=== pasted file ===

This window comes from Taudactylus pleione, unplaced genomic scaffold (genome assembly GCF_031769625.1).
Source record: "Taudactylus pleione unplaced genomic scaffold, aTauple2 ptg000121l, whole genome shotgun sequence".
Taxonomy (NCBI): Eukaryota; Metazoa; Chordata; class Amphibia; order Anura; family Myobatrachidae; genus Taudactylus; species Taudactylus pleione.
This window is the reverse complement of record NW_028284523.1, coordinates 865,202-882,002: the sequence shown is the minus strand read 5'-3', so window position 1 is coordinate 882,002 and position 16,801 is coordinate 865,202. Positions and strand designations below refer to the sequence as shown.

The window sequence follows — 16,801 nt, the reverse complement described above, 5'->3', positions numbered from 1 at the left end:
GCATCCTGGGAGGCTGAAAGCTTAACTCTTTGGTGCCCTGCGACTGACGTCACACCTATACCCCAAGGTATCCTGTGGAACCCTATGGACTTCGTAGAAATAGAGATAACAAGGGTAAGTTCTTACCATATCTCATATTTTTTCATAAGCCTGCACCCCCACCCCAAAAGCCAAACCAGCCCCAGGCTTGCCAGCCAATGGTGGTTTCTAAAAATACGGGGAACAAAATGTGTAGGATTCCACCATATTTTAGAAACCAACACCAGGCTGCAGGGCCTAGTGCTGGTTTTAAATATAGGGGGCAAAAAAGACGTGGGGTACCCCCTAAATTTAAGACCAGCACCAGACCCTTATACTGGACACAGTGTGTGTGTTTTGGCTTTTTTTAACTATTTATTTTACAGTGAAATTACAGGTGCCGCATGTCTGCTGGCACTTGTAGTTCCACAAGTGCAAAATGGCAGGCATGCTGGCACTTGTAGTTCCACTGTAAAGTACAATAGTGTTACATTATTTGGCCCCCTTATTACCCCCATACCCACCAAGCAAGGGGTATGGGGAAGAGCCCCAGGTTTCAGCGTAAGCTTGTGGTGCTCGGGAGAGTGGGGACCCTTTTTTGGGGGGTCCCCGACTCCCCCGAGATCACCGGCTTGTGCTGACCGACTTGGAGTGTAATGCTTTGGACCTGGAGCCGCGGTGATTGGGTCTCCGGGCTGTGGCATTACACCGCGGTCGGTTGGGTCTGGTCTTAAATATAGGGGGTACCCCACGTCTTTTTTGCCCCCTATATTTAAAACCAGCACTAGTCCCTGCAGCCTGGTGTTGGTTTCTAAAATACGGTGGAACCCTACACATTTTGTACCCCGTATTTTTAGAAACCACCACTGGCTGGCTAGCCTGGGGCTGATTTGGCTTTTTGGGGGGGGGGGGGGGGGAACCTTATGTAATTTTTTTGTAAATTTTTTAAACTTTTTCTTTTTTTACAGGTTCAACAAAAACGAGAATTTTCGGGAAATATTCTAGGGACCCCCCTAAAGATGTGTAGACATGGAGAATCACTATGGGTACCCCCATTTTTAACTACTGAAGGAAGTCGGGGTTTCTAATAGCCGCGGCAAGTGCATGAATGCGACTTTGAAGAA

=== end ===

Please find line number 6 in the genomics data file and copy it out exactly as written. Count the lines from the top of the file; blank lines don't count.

GCATCCTGGGAGGCTGAAAGCTTAACTCTTTGGTGCCCTGCGACTGACGTCACACCTATACCCCAAGGTATCCTGTGGAACCCTATGGACTTCGTAGAAATAGAGATAACAAGGGTAAGTTCTTACCATATCTCATATTTTTTCATAAGCCTGCACCCCCACCCCAAAAGCCAAACCAGCCCCAGGCTTGCCAGCCAATGGTGGTTTCTAAAAATACGGGGAACAAAATGTGTAGGATTCCACCATATTTTAGAAACCAACACCAGGCTGCAGGGCCTAGTGCTGGTTTTAAATATAGGGGGCAAAAAAGACGTGGGGTACCCCCTAAATTTAAGACCAGCACCAGACCCTTATACTGGACACAGTGTGTGTGTTTTGGCTTTTTTTAACTATTTATTTTACAGTGAAATTACAGGTGCCGCATGTCTGCTGGCACTTGTAGTTCCACAAGTGCAAAATGGCAGGCATGCTGGCACTTGTAGTTCCACTGTAAAGTACAATAGTGTTACATTATTTGGCCCCCTTATTACCCCCATACCCACCAAGCAAGGGGTATGGGGAAGAGCCCCAGGTTTCAGCGTAAGCTTGTGGTGCTCGGGAGAGTGGGGACCCTTTTTTGGGGGGTCCCCGACTCCCCCGAGATCACCGGCTTGTGCTGACCGACTTGGAGTGTAATGCTTTGGACCTGGAGCCGCGGTGATTGGGTCTCCGGGCTGTGGCATTACACCGCGGTCGGTTGGGTCTGGTCTTAAATATAGGGGGTACCCCACGTCTTTTTTGCCCCCTATATTTAAAACCAGCACTAGTCCCTGCAGCCTGGTGTTGGTTTCTAAAATACGGTGGAACCCTACACATTTTGTACCCCGTATTTTTAGAAACCACCACTGGCTGGCTAGCCTGGGGCTGATTTGGCTTTTTGGGGGGGGGGGGGGGGGAACCTTATGTAATTTTTTTGTAAATTTTTTAAACTTTTTCTTTTTTTACAGGTTCAACAAAAACGAGAATTTTCGGGAAATATTCTAGGGACCCCCCTAAAGATGTGTAGACATGGAGAATCACTATGGGTACCCCCATTTTTAACTACTGAAGGAAGTCGGGGTTTCTAATAGCCGCGGCAAGTGCATGAATGCGACTTTGAAGAA